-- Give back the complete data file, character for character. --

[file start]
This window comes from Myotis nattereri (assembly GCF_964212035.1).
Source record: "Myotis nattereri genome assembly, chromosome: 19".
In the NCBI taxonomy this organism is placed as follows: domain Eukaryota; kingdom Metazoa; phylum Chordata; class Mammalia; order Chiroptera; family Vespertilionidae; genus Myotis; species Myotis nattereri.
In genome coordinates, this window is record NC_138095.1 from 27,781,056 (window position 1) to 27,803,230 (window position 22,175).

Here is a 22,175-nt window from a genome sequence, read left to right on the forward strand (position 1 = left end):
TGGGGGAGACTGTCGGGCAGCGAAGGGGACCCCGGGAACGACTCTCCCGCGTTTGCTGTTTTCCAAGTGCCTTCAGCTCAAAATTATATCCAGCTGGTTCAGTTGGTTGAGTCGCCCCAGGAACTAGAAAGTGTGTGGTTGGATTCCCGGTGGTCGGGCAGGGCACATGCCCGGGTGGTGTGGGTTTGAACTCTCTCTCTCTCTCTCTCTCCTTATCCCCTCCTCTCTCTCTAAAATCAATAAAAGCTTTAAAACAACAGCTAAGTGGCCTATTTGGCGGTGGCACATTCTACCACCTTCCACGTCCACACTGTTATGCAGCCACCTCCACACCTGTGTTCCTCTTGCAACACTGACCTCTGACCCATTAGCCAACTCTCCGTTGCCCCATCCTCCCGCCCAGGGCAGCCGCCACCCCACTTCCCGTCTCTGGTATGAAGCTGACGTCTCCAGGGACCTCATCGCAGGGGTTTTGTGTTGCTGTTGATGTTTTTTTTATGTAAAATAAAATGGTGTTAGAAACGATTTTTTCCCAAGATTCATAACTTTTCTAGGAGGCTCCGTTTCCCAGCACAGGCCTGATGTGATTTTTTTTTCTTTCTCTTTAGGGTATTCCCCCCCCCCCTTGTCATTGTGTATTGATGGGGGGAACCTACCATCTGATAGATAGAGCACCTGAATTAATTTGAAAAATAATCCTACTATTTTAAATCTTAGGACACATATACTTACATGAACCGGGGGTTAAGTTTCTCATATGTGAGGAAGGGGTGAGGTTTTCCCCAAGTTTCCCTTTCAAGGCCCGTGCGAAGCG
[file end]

This window comes from Myotis nattereri (assembly GCF_964212035.1).
Source record: "Myotis nattereri genome assembly, chromosome: 19".
In the NCBI taxonomy this organism is placed as follows: domain Eukaryota; kingdom Metazoa; phylum Chordata; class Mammalia; order Chiroptera; family Vespertilionidae; genus Myotis; species Myotis nattereri.
In genome coordinates, this window is record NC_138095.1 from 27,781,056 (window position 1) to 27,803,230 (window position 22,175).

Here is a 22,175-nt window from a genome sequence, read left to right on the forward strand (position 1 = left end):
TGGGGGAGACTGTCGGGCAGCGAAGGGGACCCCGGGAACGACTCTCCCGCGTTTGCTGTTTTCCAAGTGCCTTCAGCTCAAAATTATATCCAGCTGGTTCAGTTGGTTGAGTCGCCCCAGGAACTAGAAAGTGTGTGGTTGGATTCCCGGTGGTCGGGCAGGGCACATGCCCGGGTGGTGTGGGTTTGAACTCTCTCTCTCTCTCTCTCTCCTTATCCCCTCCTCTCTCTCTAAAATCAATAAAAGCTTTAAAACAACAGCTAAGTGGCCTATTTGGCGGTGGCACATTCTACCACCTTCCACGTCCACACTGTTATGCAGCCACCTCCACACCTGTGTTCCTCTTGCAACACTGACCTCTGACCCATTAGCCAACTCTCCGTTGCCCCATCCTCCCGCCCAGGGCAGCCGCCACCCCACTTCCCGTCTCTGGTATGAAGCTGACGTCTCCAGGGACCTCATCGCAGGGGTTTTGTGTTGCTGTTGATGTTTTTTTTATGTAAAATAAAATGGTGTTAGAAACGATTTTTTCCCAAGATTCATAACTTTTCTAGGAGGCTCCGTTTCCCAGCACAGGCCTGATGTGATTTTTTTTTCTTTCTCTTTAGGGTATTCCCCCCCCCCCTTGTCATTGTGTATTGATGGGGGGAACCTACCATCTGATAGATAGAGCACCTGAATTAATTTGAAAAATAATCCTACTATTTTAAATCTTAGGACACATATACTTACATGAACCGGGGGTTAAGTTTCTCATATGTGAGGAAGGGGTGAGGTTTTCCCCAAGTTTCCCTTTCAAGGCCCGTGCGAAGCG